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for fun or competition 

Agility Competition Example

In agility, you and your dog navigate an obstacle course with different types of agility equipment. The standard course can contain an A-Frame, dog walk, jumps, tunnels, teeter, or weave poles. The goal is to navigate the course in order under a certain time without making mistakes (i.e., obstacles taken out of order, etc.). Depending on the venue, beginners typically get a few attempts for each obstacle and have a longer time to complete the course. In advanced levels, there is only one attempt per obstacle and the time to complete the course is shorter. In the video, you'll see a "clean run" or a run without any mistakes and under time. Although it is great to get first, second, or third, the goal is more or less to have a "clean run", so you can earn points and titles. 

Beginner Agility Class Example

For beginner agility, we work on getting your dog exposure to the equipment on leash. The A-Frame, Dog walk, Jumps, Tunnels, Table, and hoops are all relatively simple obstacles that can be taught within a beginner 6-week agility class. However, some of the obstacles can take a lot of time to fully master (e.g., weave poles and teeter). In the video, you'll see what beginner classes look like and how we give your dog exposure to each piece of equipment they'll see in agility. It's a great confidence booster for your dog, and a lot of fun. We would expect that your dog has some control off-leash. It doesn't have to be perfect, but you'll get much more out of the class. We strongly encourage everyone to take our 6-week Obedience or Sports Obedience class beforehand.

Agility Private Lessons

Beginner agility classes are limited as we can only offer one every 6-weeks. To ensure classes run smoothly, we like to make sure that dogs know the equipment and can be controlled off-leash before they move into a regular agility class. As such, you'll only see beginner agility and sports obedience classes listed on our online schedule.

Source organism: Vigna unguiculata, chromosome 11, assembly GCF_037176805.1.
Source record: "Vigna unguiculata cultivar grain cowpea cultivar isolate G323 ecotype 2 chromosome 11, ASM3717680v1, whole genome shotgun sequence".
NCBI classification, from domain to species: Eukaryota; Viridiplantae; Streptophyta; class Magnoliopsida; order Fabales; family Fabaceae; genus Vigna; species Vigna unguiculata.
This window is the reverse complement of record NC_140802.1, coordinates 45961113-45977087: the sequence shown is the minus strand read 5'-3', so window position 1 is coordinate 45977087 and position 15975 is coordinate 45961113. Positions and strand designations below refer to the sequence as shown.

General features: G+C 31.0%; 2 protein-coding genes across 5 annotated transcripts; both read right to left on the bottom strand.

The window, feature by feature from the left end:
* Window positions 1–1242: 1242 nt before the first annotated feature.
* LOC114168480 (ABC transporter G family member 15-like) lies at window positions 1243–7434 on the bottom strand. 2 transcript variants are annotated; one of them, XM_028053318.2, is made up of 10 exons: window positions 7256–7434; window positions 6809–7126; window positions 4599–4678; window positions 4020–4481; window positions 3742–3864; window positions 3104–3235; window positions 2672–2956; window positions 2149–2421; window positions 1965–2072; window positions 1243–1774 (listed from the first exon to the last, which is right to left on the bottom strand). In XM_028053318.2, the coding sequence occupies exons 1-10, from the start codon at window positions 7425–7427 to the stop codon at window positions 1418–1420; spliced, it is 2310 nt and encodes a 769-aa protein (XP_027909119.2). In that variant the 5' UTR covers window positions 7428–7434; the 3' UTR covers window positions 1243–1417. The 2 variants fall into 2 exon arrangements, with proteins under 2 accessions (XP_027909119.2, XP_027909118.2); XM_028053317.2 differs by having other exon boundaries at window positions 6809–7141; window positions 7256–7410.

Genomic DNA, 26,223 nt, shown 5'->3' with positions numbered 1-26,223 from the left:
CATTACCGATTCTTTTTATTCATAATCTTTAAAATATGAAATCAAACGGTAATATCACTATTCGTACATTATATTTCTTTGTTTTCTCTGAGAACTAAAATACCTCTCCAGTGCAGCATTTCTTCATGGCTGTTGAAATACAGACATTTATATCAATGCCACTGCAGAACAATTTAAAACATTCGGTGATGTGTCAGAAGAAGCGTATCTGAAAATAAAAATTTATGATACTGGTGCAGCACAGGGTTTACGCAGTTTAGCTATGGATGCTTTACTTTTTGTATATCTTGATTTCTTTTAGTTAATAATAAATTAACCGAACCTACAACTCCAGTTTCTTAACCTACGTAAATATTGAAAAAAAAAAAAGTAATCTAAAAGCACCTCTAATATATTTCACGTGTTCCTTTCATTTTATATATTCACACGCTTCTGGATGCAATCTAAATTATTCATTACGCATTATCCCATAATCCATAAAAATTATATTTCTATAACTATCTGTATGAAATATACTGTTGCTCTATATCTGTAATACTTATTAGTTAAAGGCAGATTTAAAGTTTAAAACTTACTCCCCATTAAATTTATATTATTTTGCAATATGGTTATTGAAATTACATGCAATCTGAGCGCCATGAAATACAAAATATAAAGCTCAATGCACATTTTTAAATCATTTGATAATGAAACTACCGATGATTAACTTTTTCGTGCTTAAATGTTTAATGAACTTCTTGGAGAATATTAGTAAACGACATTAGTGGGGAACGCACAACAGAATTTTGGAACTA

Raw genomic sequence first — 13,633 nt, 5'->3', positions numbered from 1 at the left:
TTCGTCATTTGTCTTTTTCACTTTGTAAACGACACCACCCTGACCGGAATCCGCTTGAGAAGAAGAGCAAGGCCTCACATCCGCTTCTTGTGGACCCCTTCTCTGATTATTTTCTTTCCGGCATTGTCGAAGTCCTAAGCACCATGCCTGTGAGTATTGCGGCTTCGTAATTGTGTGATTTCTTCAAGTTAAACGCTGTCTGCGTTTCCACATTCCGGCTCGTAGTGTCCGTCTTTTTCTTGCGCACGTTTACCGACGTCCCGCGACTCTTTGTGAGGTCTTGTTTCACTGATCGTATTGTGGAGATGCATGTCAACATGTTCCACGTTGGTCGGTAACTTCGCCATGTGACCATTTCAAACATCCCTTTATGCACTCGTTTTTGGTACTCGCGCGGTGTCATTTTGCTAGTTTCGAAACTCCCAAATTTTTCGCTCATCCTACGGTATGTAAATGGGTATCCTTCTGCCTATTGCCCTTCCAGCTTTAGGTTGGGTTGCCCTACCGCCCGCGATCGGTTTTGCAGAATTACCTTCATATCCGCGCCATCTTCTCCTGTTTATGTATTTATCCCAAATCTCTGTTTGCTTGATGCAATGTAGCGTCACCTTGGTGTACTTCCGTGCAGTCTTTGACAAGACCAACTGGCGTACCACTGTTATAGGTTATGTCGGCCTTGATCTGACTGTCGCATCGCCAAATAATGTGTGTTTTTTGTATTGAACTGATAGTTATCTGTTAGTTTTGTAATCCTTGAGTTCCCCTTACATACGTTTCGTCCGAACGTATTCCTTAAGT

If our beginner agility class isn't offered when you're available to take it, you can take private lessons if you want to get through the basics with your dog. Once you're dog is on equipment and starting to sequence off-leash, you can move to one of our standard weekly agility classes that run more frequently. 

Frequently Asked Questions

Q: Does my dog need obedience training to start agility?

A: Yes, your dog should know the basic commands to enter a beginner agility class. In the very beginning, we'll work on-leash, but towards the end, we'll start to sequence off-leash if we feel dogs are ready. We strongly recommend Basic Obedience or Sports Obedience class which we offer every six weeks.

Q: My dog is less than 9 months old. Can we join a beginner agility class? 

A: Not yet. agility involves a fair amount of jumping which can cause long-term damage if the growth plates in their bones aren't fully closed. Also, you'll get more out of the class if your dog has developed some focus and obedience. If you've never taken an obedience class with your puppy, you'll need to take Puppy Kindergarten and you can move onto Puppy Sporting after that. Once your dog is old enough (1+ years), you can move into agility. If your dog is on the cusp (9 months - 1 year) and has good obedience, we recommend taking an agility private lesson where we can evaluate your dog's skills and recommend what the next step would be.

Q: My puppy has taken puppy kindergarten already and knows the basic commands. If we want to get into agility, what class can we take next? 

A: Please take Puppy Sporting. In that class, we'll get your dog use to motion under their feet (i.e., rocker board) and build confidence through fun exercises. You'll learn how to keep your dog's attention and regain it if they loose focus. since they are still puppies, we'll do exercises in short duration vs. regular Sports Obedience where the dogs are a little older and have more attention. 

Q: Do I need to bring anything for a lesson? 

A: Please bring high value treats for your dog. We'll use those treats to lure them over the obstacles and keep their attention.

Q: I don't see a beginner class for a few months. How can I start now? 

A: Again, we highly recommend starting with Sport Obedience first so you can get your dog ready for off-leash training, working on both sides of your body, impulse control, and the general obedience needed for agility. If you still don't want to wait, please consider taking a private agility lesson, so you can get through the basics. This also allows for a lot more schedule flexibility and we can customize the lesson to your dog's specific needs. 

Q: I've taken some agility classes at another facility or I took classes a long time ago. Can I skip your beginner agility class?

A: Maybe. it really depends on you and you're dog's skill level. We would recommend taking an agility private lesson to get a fair assessment of your skill level. Again, we like to keep the regular agility classes for folks whose dogs know the equipment and can work off-leash.

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